For the next 15 years after that Labor Day race, I pursued goals one after another, tackling a progression of longer races from 15K to 25K to marathons to 50-mile ultra-marathons. My training intensified and my running logs sometimes showed more than 100 miles a week. To reach the goals I set for myself, I made life changes to accommodate these priorities. At each level, the goal wasn’t just to complete the distance; I also wanted to record a personal-best time.

Dave Foley

O

n Labor Day 1975 I pinned a manila file folder with a handwritten number on it to my chest and prepared to run my first road race.

Maverick Darling (bib 285), a threetime Michigan high school state champion, led Wisconsin to the team title.

Knowing almost nothing about running, I devoured a hamburger for a pre-race meal and wore new Point-4 Korean running shoes, an orange t-shirt that said ”I’d Rather Be Fishing” and cut-off jean shorts secured with a leather belt. As the start time neared I grew anxious, wondering if I would need a bathroom break during the race and if my legs would fail me before I completed the Viking Boosters’ Marathon’s 5.2mile course through the streets of Cadillac. At 7 p.m., 172 runners started circling the high school track before heading out on the loop course. Herb Lindsay from nearby Reed City finished first in 25:09. (He would go on to be named American Road Racer of the Year in 1979 and 1980.) As for me, two months of 3- to 5-mile training runs resulted in a 22nd place finish in 30:45. I felt great and was eager to run more races.

© Carter Sherline / Frog Prince Studios

I had worked to prepare for that race all summer: the first step toward a series of goals and milestones that would arrive as time passed. When you work toward a goal, you strive to accomplish something you either haven’t done before or will have to put great effort towards to achieve. Goals test your abilities and determination. They often dominate your thoughts during the weeks or months when you strive to reach them. Once you achieve a goal, the pressure is off. The exhilaration is often followed by a letdown. Whether the objective was running a marathon, winning a basketball title or graduating from college, once the mission has been accomplished, your life changes.

As I grew older, my racing speed diminished, injuries occurred, my priorities changed and the fire within that had allowed me to chase my running goals so fervently receded. Reaching milestones became more important. Reaching a milestone usually doesn’t mean change. The day after I ran in the Labor Day race this year, I didn’t shift my focus to my next goal race; I just went for a run as I always do. Nothing had changed. In the previous day’s race, I had not won or set a personal best. There was no letdown. I worried a lot about how I would do in my first race some 40 years ago, and carried those anxieties into almost every race for the next 10 years. No more. Racing is a happy routine in my life right now. That’s what milestones are; they occur when you reach a significant number of repetitions of doing an activity that is part of your routine. Some milestones take little or no effort to achieve. They just occur with the passing of time — birthdays, anniversaries, years working at a job. For others, such as a daily run, some perseverance is required. Now running for me, at age 65, is about milestones. Last year I logged mile number 85,000. My race total is approaching 300. Along the way I coached high school cross country for 27 years and edited Michigan Runner magazine for 14 years. There are still goals in my life, but the stress and hard work that I used to put towards accomplishing running goals are now used to reach goals in writing, environmental protection and wilderness travel. Running for me now lacks the intensity of a goal-driven activity, but instead is a stress-relieving habit. My future is about reaching milestones rather than achieving goals. - MR -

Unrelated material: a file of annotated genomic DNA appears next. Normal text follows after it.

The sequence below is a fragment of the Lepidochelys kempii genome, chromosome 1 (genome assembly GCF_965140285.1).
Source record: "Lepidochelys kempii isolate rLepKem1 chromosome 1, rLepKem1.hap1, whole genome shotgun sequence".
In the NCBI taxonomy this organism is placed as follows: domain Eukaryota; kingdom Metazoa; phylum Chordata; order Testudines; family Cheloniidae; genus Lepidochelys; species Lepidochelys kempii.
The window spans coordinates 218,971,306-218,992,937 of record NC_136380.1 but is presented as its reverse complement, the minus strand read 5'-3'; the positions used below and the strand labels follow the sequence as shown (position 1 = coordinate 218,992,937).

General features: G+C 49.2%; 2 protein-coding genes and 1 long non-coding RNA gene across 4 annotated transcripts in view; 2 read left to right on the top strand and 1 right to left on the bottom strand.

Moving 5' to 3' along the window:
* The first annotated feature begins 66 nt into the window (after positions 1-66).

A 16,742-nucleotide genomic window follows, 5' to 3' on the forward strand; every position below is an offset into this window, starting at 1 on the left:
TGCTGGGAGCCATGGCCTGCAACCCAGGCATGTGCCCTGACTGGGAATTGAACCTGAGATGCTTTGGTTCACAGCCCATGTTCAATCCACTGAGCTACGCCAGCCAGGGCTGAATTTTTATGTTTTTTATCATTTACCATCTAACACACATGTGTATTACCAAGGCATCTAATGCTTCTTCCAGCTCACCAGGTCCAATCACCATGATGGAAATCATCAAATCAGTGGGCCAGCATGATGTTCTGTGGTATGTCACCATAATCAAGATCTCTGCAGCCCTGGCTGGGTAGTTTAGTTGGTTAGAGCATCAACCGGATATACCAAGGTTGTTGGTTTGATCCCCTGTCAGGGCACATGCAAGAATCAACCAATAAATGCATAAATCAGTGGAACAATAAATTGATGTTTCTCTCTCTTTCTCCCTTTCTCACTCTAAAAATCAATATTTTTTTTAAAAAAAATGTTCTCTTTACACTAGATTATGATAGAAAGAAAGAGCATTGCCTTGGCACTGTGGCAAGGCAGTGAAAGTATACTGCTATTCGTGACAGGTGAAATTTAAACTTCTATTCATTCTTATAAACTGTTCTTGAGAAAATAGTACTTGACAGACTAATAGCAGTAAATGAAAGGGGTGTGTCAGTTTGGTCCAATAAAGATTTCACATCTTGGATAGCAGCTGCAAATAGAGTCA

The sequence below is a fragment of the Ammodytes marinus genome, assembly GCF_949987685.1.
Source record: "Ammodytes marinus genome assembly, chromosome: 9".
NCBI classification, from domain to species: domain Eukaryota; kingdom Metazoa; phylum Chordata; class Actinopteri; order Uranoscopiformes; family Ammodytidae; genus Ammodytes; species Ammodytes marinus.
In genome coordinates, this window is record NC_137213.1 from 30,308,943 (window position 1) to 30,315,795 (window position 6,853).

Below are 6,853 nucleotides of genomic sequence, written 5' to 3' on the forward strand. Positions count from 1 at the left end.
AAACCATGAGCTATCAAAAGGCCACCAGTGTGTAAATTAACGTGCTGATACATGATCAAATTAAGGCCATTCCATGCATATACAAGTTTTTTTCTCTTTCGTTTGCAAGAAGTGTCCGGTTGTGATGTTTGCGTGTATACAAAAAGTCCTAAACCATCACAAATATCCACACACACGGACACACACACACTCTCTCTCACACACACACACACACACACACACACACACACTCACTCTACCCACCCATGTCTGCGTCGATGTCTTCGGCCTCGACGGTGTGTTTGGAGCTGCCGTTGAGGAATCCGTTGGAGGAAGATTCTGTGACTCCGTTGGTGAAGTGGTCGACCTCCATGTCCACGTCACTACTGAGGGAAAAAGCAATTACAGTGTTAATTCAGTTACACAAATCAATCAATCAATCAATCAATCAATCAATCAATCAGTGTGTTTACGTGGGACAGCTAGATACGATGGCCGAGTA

Dan Lowry’s fifth place finish led the Michigan men to second place. michiganrunner.net

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Wildlife Marathon, Half Marathon & 5K, Concord

Mocny, Lu Win Windy, Wet Wildlife Marathon

© Carter Sherline / Frog Prince Studios

By Charles Douglas McEwen

Tim Mocny, bib 86, led the marathon from the get-go and ran by himself the whole way.

CONCORD (10/14/12) — Two red-tailed hawks swooped down over the record 675 humans tackling a windy, challenging Wildlife Marathon, Half Marathon and 5K Run/Walk.

Lu didn’t have it easy. “There were points where the race was uphill into the wind, plus it was muddy,” she said, pointing to her wet shoes. “I think I have blisters on my blisters.”

“We’re ecstatic,” said race director Tim Payne of the turnout.

She also had to tangle with Nicole Ozimek, 39, of Taylor, who took the lead briefly around the 6mile mark. After that that Lu took over, winning by more than 15 minutes in 3:41:23.

The marathon started in Concord, traveled several miles along the paved, 10.5-mile Falling Waters Trail, then traversed about 14 miles of country roads before returning the same way it went out.  “The trail was as flat as a pancake,” said marathon winner Tim Mocny. “But the middle miles (six to 20) were hills, dirt roads, mud and muck.” Mocny, 32, of Mt. Pleasant led from the get-go and ran by himself (with the pace bike) the whole way. “I never turned around to look back,” he said.